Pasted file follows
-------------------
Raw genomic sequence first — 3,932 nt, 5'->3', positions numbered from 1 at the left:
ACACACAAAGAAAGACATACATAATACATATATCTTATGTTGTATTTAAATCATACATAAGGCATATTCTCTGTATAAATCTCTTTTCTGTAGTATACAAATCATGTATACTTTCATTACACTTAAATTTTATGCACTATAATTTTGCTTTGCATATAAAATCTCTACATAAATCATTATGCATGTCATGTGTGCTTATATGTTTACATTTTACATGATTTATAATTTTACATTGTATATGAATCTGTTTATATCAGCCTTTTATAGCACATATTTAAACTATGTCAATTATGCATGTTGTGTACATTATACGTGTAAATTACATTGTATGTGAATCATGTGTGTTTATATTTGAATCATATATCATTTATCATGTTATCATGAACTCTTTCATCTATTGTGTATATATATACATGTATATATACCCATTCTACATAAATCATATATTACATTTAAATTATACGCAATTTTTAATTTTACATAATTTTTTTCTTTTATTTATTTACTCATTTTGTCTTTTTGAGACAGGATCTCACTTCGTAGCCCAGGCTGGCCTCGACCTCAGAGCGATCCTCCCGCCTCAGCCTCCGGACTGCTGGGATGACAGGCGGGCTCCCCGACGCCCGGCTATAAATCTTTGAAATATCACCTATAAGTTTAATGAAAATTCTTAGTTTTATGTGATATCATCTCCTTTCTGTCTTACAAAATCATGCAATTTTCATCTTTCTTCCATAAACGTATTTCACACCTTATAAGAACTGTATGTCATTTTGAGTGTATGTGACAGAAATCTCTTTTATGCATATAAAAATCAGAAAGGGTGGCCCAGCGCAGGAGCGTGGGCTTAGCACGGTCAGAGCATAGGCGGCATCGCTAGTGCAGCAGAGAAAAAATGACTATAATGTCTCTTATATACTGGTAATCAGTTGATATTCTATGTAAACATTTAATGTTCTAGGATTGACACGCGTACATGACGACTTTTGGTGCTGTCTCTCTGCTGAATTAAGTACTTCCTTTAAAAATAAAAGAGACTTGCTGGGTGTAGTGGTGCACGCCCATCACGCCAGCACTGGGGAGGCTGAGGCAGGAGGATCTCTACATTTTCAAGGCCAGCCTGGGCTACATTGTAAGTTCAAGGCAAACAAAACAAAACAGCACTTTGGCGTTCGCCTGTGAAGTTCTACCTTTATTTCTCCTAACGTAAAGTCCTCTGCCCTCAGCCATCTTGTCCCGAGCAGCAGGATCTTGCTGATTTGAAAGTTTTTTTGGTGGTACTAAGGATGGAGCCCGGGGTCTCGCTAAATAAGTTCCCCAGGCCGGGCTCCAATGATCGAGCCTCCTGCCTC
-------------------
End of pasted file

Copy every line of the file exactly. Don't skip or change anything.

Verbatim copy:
Raw genomic sequence first — 3,932 nt, 5'->3', positions numbered from 1 at the left:
ACACACAAAGAAAGACATACATAATACATATATCTTATGTTGTATTTAAATCATACATAAGGCATATTCTCTGTATAAATCTCTTTTCTGTAGTATACAAATCATGTATACTTTCATTACACTTAAATTTTATGCACTATAATTTTGCTTTGCATATAAAATCTCTACATAAATCATTATGCATGTCATGTGTGCTTATATGTTTACATTTTACATGATTTATAATTTTACATTGTATATGAATCTGTTTATATCAGCCTTTTATAGCACATATTTAAACTATGTCAATTATGCATGTTGTGTACATTATACGTGTAAATTACATTGTATGTGAATCATGTGTGTTTATATTTGAATCATATATCATTTATCATGTTATCATGAACTCTTTCATCTATTGTGTATATATATACATGTATATATACCCATTCTACATAAATCATATATTACATTTAAATTATACGCAATTTTTAATTTTACATAATTTTTTTCTTTTATTTATTTACTCATTTTGTCTTTTTGAGACAGGATCTCACTTCGTAGCCCAGGCTGGCCTCGACCTCAGAGCGATCCTCCCGCCTCAGCCTCCGGACTGCTGGGATGACAGGCGGGCTCCCCGACGCCCGGCTATAAATCTTTGAAATATCACCTATAAGTTTAATGAAAATTCTTAGTTTTATGTGATATCATCTCCTTTCTGTCTTACAAAATCATGCAATTTTCATCTTTCTTCCATAAACGTATTTCACACCTTATAAGAACTGTATGTCATTTTGAGTGTATGTGACAGAAATCTCTTTTATGCATATAAAAATCAGAAAGGGTGGCCCAGCGCAGGAGCGTGGGCTTAGCACGGTCAGAGCATAGGCGGCATCGCTAGTGCAGCAGAGAAAAAATGACTATAATGTCTCTTATATACTGGTAATCAGTTGATATTCTATGTAAACATTTAATGTTCTAGGATTGACACGCGTACATGACGACTTTTGGTGCTGTCTCTCTGCTGAATTAAGTACTTCCTTTAAAAATAAAAGAGACTTGCTGGGTGTAGTGGTGCACGCCCATCACGCCAGCACTGGGGAGGCTGAGGCAGGAGGATCTCTACATTTTCAAGGCCAGCCTGGGCTACATTGTAAGTTCAAGGCAAACAAAACAAAACAGCACTTTGGCGTTCGCCTGTGAAGTTCTACCTTTATTTCTCCTAACGTAAAGTCCTCTGCCCTCAGCCATCTTGTCCCGAGCAGCAGGATCTTGCTGATTTGAAAGTTTTTTTGGTGGTACTAAGGATGGAGCCCGGGGTCTCGCTAAATAAGTTCCCCAGGCCGGGCTCCAATGATCGAGCCTCCTGCCTC